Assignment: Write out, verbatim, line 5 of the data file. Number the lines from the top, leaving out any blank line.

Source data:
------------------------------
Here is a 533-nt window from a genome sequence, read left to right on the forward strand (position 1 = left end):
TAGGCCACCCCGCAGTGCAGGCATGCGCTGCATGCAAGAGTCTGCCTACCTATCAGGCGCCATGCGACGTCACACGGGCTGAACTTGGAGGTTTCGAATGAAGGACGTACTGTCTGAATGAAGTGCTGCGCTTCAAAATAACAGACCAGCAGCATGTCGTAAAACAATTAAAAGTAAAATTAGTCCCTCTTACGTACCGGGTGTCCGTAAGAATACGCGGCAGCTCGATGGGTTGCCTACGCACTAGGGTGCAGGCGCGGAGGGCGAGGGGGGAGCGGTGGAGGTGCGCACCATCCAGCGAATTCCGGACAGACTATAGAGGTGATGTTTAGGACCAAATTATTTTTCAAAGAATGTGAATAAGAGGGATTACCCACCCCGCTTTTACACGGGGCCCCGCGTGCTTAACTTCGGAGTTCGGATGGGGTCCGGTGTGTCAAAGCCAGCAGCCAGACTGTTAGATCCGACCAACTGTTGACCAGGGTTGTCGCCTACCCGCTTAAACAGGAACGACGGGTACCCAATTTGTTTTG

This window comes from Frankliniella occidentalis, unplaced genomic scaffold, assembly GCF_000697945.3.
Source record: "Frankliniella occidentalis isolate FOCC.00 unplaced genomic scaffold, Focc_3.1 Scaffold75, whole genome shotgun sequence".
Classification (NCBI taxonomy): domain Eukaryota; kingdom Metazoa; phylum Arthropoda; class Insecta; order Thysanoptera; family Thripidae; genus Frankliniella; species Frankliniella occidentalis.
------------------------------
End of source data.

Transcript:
Classification (NCBI taxonomy): domain Eukaryota; kingdom Metazoa; phylum Arthropoda; class Insecta; order Thysanoptera; family Thripidae; genus Frankliniella; species Frankliniella occidentalis.